Ralph Masiello's Ancient Egypt Drawing Book
Written & Illustrated by: Ralph Masiello
Draw like an Egyptian...
Emerging on the fertile banks of the Nile River over five thousand years ago, ancient Egypt was a place of mummies and pharaohs, pyramids and temples—a place that sparks the imagination. Young artists can dive into the underworld with Anubis, jackal god of the dead; creep past a sentinel sphinx with the body of a lion and the head of a falcon; bow down to the beautiful Queen Nefertiti; or give praise to the murdered god Osiris, all while learning to draw the symbols of the mysterious and ancient civilization of Egypt.
Step-by-step instructions help young artists create their own representations of this incredible culture, and annotations throughout the book provide a glimpse into the history and mythology of ancient Egypt. Bonus steps provide ways to customize drawings with historically accurate symbols and other details.
Look Inside the Book:
Author & Illustrator Bios:Ralph Masiello, author & illustrator
Ralph Masiello—affectionately known as 'The Icky Bug Man'—has illustrated several children's books including The Icky Bug Alphabet Book, The Yucky Reptile Alphabet Book, and The Flag We Love. His oil paintings are remarkably rich and realistic and bring to life the subjects of his books—be they bugs, flags, dinosaurs, or well-hidden messages and secret drawings.
Read more about Ralph.
School Library Journal
Inside a bright and attractive cover is a short introduction and a “Choose your tools” chart of drawing instruments. Then there are more than a dozen different Egyptian symbols and pictures for budding artists to replicate. Masiello uses the method made popular by Lee J. Ames’s “Draw 50…” series (Doubleday), starting with a basic shape and showing how details can be added one step at a time. He also includes extra suggestions for ambitious artists. Each finished picture is printed in full color and accompanied by a short paragraph that tells an interesting fact about the subject matter. Some of the drawings are quite complicated but they are broken down into manageable sections. For example, one spread shows how to draw the body of Isis, while the next shows how to draw the head. The complexity of some of the drawings may be intimidating to less-confident students, but most are doable for the target audience. Ting Morris’s Arts and Crafts of Ancient Egypt (Smart Apple Media, 2006) has a variety of craft ideas and more background information than this offering, but it does not focus on drawing. Masiello’s book is a great resource for ancient-civilizations units.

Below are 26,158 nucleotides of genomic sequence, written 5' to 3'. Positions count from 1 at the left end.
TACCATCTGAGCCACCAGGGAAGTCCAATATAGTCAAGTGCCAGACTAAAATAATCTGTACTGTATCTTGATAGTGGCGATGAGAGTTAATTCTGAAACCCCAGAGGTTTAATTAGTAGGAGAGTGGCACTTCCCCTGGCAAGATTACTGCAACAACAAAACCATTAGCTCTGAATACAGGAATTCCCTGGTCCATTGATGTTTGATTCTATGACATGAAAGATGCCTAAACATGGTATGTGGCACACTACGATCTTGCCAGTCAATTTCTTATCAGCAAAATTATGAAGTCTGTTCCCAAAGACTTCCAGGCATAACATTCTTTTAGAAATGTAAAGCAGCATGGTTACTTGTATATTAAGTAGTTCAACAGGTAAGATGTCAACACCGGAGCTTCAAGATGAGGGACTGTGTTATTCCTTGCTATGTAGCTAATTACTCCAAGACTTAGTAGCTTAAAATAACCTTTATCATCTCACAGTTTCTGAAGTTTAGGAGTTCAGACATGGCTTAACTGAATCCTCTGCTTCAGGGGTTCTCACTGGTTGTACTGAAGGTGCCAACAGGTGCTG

Step-by-step instructions for drawing Osiris, Anubis, Isis, and other gods as well as symbols and structures are accompanied by facts and full-color, finished products. Share this with teachers planning ancient civilzation units and budding Egyptologists and artists.
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Page count: 48
8 1/2 x 11
If you like this book, view the entire series:
Ralph Masiello's Drawing Books